Okay, so the value of demand sensing for improving forecast quality has been pretty well established, the question now is: how do you implement demand sensing capabilities into your own supply chain? Unsurprisingly, the most crucial step is implementing real-time information sharing into your planning and forecasting processes. This is often easier said than done. Because real-time integration depends on easy access to mission critical data, it requires the breaking down of information silos both within your organization and outside of it. In order to break down those silos, you may need to reexamine your existing IT infrastructure, rooting out Shadow IT and legacy systems that can’t integrate effectively with your overall ERP. Going forward, any solutions you do adopt (and any other companies you choose to partner with) will have to prioritize increasing connectivity and centralizing information into an accessible location.
Not only should planners be able to access data from production streams, inventory workflows, and transport logistics processes, they should also be able to access similar data from your suppliers (this may require a certain amount of IT integration connecting your internal systems to other businesses spread across your value chain). With this information accessible, you can combine it with live traffic and market data streams, thereby creating a framework in which your predictive algorithms have enough information to create a dynamic picture of future demand.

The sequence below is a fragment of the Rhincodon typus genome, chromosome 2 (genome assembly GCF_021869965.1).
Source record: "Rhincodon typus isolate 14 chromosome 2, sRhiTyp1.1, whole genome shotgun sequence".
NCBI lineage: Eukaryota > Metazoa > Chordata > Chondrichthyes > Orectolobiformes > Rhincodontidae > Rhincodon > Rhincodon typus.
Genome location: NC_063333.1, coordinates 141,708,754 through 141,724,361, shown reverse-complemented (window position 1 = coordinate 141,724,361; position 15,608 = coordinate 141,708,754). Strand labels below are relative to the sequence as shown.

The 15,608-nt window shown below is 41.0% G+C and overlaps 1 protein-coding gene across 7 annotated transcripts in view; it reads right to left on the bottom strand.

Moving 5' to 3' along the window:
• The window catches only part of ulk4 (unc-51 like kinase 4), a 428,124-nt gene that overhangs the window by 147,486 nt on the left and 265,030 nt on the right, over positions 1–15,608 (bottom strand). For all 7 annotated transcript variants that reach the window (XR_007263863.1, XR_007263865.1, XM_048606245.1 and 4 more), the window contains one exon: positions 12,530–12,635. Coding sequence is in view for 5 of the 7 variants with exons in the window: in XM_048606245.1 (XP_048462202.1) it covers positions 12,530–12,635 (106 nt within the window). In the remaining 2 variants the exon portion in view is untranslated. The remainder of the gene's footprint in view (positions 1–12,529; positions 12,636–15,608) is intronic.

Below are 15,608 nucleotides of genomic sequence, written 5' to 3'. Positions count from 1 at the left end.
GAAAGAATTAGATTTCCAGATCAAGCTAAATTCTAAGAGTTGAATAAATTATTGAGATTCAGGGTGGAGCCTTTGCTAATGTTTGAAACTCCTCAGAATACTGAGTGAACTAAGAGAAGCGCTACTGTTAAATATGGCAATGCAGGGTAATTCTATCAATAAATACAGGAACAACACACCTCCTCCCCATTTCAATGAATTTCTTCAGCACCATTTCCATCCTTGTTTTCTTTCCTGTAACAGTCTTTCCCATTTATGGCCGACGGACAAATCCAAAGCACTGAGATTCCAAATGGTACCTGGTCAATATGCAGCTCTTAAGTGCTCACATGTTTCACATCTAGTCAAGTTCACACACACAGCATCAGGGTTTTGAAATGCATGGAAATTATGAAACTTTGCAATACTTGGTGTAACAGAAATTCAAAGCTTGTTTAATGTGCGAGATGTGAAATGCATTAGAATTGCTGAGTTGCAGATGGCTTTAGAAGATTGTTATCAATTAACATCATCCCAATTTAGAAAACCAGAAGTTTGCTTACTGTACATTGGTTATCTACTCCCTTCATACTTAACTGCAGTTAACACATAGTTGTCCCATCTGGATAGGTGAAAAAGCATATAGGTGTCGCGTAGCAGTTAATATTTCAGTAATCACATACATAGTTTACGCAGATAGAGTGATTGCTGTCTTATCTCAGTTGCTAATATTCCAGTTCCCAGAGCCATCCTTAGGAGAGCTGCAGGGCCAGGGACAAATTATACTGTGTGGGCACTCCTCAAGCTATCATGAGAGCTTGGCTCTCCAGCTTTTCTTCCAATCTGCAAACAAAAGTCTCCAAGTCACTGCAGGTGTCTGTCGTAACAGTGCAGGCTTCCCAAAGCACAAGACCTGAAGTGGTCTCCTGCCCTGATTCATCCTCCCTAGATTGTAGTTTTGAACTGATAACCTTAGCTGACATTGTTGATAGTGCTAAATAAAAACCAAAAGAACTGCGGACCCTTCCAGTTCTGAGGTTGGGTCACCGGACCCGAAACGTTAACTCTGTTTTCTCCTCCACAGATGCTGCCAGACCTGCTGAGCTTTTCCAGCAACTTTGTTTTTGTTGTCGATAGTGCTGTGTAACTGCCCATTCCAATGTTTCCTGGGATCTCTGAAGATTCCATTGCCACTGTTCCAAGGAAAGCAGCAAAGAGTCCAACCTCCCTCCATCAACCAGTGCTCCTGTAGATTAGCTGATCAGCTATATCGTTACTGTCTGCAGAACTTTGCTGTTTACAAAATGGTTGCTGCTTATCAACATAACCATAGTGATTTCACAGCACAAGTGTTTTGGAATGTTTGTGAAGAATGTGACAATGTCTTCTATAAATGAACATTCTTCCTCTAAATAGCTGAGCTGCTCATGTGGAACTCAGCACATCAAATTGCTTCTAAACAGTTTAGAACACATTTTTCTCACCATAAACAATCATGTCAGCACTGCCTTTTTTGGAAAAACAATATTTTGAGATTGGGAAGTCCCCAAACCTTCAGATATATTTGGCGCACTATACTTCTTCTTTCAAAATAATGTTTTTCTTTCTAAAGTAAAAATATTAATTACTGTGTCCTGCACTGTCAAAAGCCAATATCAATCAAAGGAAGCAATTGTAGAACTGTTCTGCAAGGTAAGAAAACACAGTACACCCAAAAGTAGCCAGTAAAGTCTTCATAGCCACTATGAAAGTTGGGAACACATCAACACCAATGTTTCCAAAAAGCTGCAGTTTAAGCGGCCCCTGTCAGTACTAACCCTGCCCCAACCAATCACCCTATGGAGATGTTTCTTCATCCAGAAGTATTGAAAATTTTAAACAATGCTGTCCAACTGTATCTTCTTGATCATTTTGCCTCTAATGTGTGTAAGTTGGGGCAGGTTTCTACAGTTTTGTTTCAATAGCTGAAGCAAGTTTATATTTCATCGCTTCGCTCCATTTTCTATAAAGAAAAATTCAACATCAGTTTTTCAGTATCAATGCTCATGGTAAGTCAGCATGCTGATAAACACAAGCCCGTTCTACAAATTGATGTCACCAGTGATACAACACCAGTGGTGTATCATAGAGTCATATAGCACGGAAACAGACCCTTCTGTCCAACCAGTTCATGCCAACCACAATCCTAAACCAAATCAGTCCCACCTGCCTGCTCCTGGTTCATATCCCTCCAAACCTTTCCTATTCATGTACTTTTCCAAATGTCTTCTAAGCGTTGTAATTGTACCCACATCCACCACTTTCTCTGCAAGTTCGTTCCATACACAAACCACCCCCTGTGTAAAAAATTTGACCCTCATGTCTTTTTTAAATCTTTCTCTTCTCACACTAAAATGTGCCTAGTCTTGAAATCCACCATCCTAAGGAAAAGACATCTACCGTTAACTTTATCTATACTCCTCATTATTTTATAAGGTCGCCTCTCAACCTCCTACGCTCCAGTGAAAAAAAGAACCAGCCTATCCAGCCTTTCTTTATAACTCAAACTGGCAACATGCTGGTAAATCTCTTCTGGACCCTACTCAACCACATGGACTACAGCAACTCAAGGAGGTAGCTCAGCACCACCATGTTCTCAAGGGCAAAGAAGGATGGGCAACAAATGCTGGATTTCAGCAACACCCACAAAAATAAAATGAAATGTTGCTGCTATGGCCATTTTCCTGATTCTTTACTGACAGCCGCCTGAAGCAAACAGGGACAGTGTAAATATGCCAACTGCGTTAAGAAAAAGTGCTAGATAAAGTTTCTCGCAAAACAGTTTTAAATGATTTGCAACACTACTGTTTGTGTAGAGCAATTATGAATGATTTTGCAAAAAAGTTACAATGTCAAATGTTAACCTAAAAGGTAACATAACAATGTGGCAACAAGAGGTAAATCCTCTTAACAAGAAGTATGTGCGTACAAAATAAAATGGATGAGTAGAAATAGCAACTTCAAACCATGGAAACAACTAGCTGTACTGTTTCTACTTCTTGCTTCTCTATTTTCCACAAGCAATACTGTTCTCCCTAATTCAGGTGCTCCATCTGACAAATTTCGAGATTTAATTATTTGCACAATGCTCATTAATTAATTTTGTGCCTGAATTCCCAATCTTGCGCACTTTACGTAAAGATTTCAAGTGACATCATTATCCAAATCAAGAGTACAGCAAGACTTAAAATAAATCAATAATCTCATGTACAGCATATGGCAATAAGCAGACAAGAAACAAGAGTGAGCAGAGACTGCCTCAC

Real-time integration for the purpose of creating a demand sensing workflow may seem like it is largely an IT question, but in point of fact it is just as much a question of organizational philosophy. After all, dynamic, high-quality forecasts are only useful to the extent that they inform business decisions and operational strategies. Because these new and improved forecasts operate on a rolling basis, changing over the course of the day or week, traditional month- or quarter-long operational planning cycles aren’t well-equipped to maximize the value of these forecasts. Instead, organizations that seek to gain the most added value from demand sensing need to be able to make small, daily adjustments to their inventory levels and transport plans to reflect changes in demand and thereby keep longer term plans on track.
As it happens, this process already has a name (coined by Gartner): sales & operations execution, or S&OE. With S&OE workflows in place, it’s possible for manufacturers to bridge the gap between day to day supply chain operations and longer term operational planning, helping to prevent short term deviations from expectations from accumulating into large scale disruptions. Crucially, S&OE planners also provide every touchpoint within your corporate value chain with an up-to-minute snapshot of real demand levels and future expectations. In this way, the whole team can coalesce around shared information and a common vision for upcoming operational goals, expectations, and challenges. This workflow, then, demonstrates the power of demand sensing to move beyond simple forecasting to empower broad operational improvements.